Friday, July 18, 2014

Solutions for the high cost of messing with SOF

Trade and labor laws all tamper with the natural Law of Survival Of the Fittest (SOF). 

Somewhere along the way of Civilization, the unfit and their champions gained enough political power to create laws protecting the unfit from the exploitation of the fit, in a manner of speaking.  But they characteristically failed to remember put into those laws a means of retaining the benefits of SOF.  To do that they must first look at the history of SOF and determine its benefits. 

One can easily see that SOF provides the main benefit of ridding rids the planet of the segment of the unfit that presents the most challenge and direct threat to the fit.  That means, of course, that the absolutely LEAST fit often manage to thrive in remote enclaves because they slither under rocks when the shooting starts and stay their till after the combat ends and the fit go on enjoying their fitness undisturbed. 

Clearly, society tampers with SOF because it seems so gruesome and unpleasant to see the fit slaughter (as in the case of the white man versus Americian Aborigines) and enslave (as in the case of the white man versus African tribes people imported into the Americas) the less. But how shall laws retain the benefits of SOF without fully reinstating SOF?

I believe answering and implementing the answers to that question constitutes such an onerous task that the SOF reformers say "to hell with it" and simply mess with SOF, having no regard for the unsavory consequence of a burgeoning population of the unfit, or terrifying penalties of tampering with SOF.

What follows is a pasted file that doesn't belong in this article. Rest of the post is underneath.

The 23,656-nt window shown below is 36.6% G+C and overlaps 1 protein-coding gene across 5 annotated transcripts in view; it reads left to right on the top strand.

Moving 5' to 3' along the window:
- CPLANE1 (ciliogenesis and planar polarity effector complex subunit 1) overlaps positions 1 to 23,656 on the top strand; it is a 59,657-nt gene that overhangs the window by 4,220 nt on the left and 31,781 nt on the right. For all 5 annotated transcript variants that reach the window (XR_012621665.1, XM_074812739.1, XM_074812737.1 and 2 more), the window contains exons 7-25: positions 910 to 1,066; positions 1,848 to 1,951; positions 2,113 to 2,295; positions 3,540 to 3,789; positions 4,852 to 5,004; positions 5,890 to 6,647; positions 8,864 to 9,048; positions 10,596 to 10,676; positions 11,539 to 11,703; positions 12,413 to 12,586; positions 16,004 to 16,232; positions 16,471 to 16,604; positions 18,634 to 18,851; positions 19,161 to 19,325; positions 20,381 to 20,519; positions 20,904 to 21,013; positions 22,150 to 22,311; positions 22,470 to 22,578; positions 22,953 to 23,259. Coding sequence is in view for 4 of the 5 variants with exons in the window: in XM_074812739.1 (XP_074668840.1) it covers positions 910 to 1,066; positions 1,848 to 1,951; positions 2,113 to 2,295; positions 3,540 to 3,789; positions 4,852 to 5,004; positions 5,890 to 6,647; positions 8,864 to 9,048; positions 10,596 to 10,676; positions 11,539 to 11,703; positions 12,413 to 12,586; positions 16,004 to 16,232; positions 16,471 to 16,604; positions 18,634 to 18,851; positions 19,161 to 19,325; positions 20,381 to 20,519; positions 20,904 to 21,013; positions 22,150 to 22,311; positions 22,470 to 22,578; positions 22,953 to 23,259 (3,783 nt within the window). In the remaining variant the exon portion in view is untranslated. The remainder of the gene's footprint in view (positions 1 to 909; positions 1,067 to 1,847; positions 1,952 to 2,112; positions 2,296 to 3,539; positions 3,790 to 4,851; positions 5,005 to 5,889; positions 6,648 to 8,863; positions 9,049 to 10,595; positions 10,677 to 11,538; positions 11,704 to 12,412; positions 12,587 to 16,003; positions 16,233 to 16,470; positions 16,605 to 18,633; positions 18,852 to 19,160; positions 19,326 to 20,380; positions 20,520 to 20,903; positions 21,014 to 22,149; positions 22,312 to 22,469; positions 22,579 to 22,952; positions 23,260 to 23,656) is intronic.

We can see the lack of wisdom in laws protecting the unfit down through American history.  But for some reason (like the presence of many delusional and possibly unfit people in government who refuse to heed SOF's lessons) they seldom seem savvy enough to fix the laws so as to retain the benefits of SOF.  Few examples of this neglect become more clearly evident than the grand schemes of liberating slaves without preparing them for citizenship, allowing labor unions to have a monopoly over labor negotiations, or child labor laws that teach sloth to children.  Philosophers have observed that people who don't work go crazy, and crazy people don't work.

All of this tampering with SOF has caused the unfit to proliferate because parents see no problem with procreating hordes of unfit children.  Now government will care for them, and if the offspring want to, they can become even more criminally wealthy by venturing forth in the neighborhood to engage in criminal activities like drug dealing, mugging people, carjacking, and burgling homes.

All of this tampering with SOF has imposed profound and monumental burdens upon the American population without providing much benefit for those who must pay the tab.

Now, let's take a look at three examples of such tampering:  minimun wage laws, labor union laws, and right-to-work laws.  Government imposes a lower limit on the wages employers may pay certain kinds of workers.  Government requires corporations to negotiate with unions for wage scales, benefits, and conditions for workers under penalty of shutting the business down with a strike.  And of course union members then intimidate all who hate the unions and their thuggishness into joining or staying away from the workplace.   All of that causes a dramatic increase in the cost of goods and services provided by unionized labor, and it helps to drive factories offshore where workers cost the corporation less.  That deprives American laborers of jobs, and many go on the welfare rolls or get unemployment which increases the tax burden of the entire taxpayer population.